How do pipeline companies minimize their impact on vegetation?

Operators want to have as little impact as possible, so that once a pipeline is in place, there is little evidence it is there. Pipeline operators try to use techniques that will have minimal disturbance on the land, such as plowing. During the construction phase of a pipeline, plant life will be temporarily disturbed, but operators work hard to limit any disturbance – generally the area is fully recovered within five years.

Choosing a route with the least impact

Pipeline operators always conduct an environmental assessment – biologists assess the habitat, including vegetation, along a proposed pipeline route and evaluate the potential environmental effects and risks, and develop mitigative measures.

Native prairie, for instance, is an important habitat for many species, and pipeline operators try to design routes to avoid it.

Pipeline right-of-ways are monitored for years to ensure reclamation is successful. Photo courtesy of Enbridge Pipelines.

Pipeline right-of-ways are monitored for years to ensure reclamation is successful. Photo courtesy of Enbridge Pipelines.

Pipeline routes try to avoid sensitive habitats, species, soils and terrain.

Creating protection plans

For new pipelines, comprehensive environmental protection plans are developed, outlining measures to protect vegetation. Some of these practices include:

Volunteers pulling out burdock – an invasive plant. Photo courtesy of TransGas.

Volunteers pulling out burdock – an invasive plant. Photo courtesy of TransGas.

Minimizing the impact during construction

During construction, pipeline operators use a variety of methods to reduce impacts to vegetation. This can include directionally drilling under rivers, avoiding sensitive areas and restricting activities to times when the area is the least vulnerable.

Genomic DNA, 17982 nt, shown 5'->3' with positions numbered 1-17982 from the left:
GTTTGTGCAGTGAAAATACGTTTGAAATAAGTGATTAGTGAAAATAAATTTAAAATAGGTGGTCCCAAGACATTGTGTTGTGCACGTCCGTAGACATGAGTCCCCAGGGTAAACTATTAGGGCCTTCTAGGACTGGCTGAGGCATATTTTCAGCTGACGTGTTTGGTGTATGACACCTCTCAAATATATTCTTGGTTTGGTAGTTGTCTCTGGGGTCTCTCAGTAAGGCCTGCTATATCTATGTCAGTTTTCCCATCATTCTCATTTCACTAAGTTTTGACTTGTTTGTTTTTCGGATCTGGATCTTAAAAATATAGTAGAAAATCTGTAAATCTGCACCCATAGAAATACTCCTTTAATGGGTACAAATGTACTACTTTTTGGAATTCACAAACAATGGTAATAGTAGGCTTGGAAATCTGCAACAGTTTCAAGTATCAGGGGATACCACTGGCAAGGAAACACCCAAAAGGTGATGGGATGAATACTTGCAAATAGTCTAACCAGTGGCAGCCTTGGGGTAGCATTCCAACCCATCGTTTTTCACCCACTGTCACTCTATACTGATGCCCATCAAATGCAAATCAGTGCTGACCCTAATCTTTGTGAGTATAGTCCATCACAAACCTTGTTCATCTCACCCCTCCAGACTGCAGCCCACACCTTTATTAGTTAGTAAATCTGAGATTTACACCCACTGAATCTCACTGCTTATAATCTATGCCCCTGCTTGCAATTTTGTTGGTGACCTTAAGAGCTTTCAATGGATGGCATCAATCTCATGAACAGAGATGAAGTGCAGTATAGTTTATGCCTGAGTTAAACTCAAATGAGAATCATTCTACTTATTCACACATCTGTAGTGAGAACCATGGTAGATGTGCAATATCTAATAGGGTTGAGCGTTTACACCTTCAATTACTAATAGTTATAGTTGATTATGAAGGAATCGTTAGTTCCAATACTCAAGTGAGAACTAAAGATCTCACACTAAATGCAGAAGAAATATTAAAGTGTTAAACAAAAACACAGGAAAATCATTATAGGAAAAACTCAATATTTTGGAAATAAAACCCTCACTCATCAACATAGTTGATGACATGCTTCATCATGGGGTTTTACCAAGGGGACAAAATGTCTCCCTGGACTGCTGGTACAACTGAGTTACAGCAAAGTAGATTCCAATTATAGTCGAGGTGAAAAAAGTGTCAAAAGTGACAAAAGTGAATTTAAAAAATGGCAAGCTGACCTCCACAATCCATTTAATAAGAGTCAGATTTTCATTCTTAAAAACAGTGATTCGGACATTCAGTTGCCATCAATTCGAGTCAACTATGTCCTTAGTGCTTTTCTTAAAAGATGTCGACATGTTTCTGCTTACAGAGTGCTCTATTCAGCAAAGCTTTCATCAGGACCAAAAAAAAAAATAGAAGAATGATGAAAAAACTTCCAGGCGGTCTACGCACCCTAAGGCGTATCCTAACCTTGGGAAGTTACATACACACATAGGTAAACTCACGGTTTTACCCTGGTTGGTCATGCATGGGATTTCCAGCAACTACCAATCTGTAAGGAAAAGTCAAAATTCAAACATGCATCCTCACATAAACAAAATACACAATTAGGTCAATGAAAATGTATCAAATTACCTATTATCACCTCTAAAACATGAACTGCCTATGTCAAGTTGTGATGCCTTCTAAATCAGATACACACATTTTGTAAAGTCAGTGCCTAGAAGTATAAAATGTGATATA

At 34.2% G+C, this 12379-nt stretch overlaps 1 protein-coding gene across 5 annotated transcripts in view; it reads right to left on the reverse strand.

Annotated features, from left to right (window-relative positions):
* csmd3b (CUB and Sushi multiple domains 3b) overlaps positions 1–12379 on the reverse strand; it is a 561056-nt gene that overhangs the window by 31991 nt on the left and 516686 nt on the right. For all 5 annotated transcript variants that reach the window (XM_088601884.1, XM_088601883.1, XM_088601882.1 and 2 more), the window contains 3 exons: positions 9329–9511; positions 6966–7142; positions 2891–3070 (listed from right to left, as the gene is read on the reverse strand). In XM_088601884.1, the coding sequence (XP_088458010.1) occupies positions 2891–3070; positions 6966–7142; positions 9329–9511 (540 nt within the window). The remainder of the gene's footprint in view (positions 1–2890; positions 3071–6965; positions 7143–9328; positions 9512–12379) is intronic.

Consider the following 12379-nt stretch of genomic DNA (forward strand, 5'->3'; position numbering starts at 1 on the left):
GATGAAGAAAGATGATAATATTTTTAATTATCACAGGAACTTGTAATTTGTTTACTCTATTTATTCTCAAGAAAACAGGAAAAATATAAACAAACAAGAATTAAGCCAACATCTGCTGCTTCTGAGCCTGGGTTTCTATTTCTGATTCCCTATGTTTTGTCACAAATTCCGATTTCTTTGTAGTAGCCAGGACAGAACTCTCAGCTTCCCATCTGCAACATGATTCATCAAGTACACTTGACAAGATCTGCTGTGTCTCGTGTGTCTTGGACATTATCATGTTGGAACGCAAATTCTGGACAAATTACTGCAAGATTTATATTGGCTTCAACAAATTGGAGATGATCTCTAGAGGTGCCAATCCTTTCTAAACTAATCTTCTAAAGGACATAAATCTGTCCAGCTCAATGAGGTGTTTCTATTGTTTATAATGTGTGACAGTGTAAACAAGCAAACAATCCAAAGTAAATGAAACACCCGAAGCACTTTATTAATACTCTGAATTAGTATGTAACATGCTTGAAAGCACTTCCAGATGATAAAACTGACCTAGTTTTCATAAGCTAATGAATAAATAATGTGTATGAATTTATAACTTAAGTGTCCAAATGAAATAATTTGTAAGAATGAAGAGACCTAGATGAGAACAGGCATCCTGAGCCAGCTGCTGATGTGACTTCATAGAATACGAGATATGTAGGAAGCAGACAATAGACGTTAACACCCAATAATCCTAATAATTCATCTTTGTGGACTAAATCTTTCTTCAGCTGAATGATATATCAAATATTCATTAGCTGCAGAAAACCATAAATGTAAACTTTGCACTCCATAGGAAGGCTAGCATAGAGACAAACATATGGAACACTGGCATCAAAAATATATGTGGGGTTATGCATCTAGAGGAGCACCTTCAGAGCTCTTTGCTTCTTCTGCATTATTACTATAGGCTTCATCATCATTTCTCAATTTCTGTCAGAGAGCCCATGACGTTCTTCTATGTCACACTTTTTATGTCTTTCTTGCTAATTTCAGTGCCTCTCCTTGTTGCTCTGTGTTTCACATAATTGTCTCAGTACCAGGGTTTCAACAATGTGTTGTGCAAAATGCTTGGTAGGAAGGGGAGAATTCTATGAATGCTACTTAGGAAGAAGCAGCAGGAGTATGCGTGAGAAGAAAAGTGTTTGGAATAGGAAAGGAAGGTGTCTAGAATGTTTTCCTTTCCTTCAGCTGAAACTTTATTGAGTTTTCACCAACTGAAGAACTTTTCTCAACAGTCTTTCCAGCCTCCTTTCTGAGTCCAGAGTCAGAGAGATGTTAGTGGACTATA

In addition to protecting the native plants, pipeline companies make every effort possible to avoid introducing plants that shouldn’t be there – particularly invasive species that will try to compete with re-vegetation of the native species. Equipment is thoroughly cleaned to avoid spreading unwanted seeds or organisms, and soil is contained within a well-defined area.

Surveying the ROW in advance of construction - Photo Kinder Morgan

Surveying the ROW in advance of construction. Photo courtesy of TransMountain Expansion.

After construction, the land will be restored to as close to original condition as possible.

After construction, the land will be restored to as close to original condition as possible.

When soil is disturbed, the topsoil is set aside separately from the subsoil, so that the layers can be replaced correctly after construction.

Seeding September Banister 2014 Athabasca Pipeline Twinning Photo - EnbrSoil will be replaced in the same layers, and the land re-seeded. Photo courtesy of Enbridge Pipelines. idge

Soil is replaced in the same layers, and the land re-seeded. Photo courtesy of Enbridge Pipelines.

Pipeline operators take great care to bring the land back to its original condition.

Pipeline operators take great care to bring the land back to its original condition.

Returning the area to its natural state after construction

After construction, the land along the pipeline is restored, using plans developed by biologists and agrologists. The original soil is replaced, vegetation is replanted and the right-of-way re-seeded.

Pipeline companies monitor the reclaimed land for years afterward to ensure that the plants have been re-grown and the reclamation has been successful.

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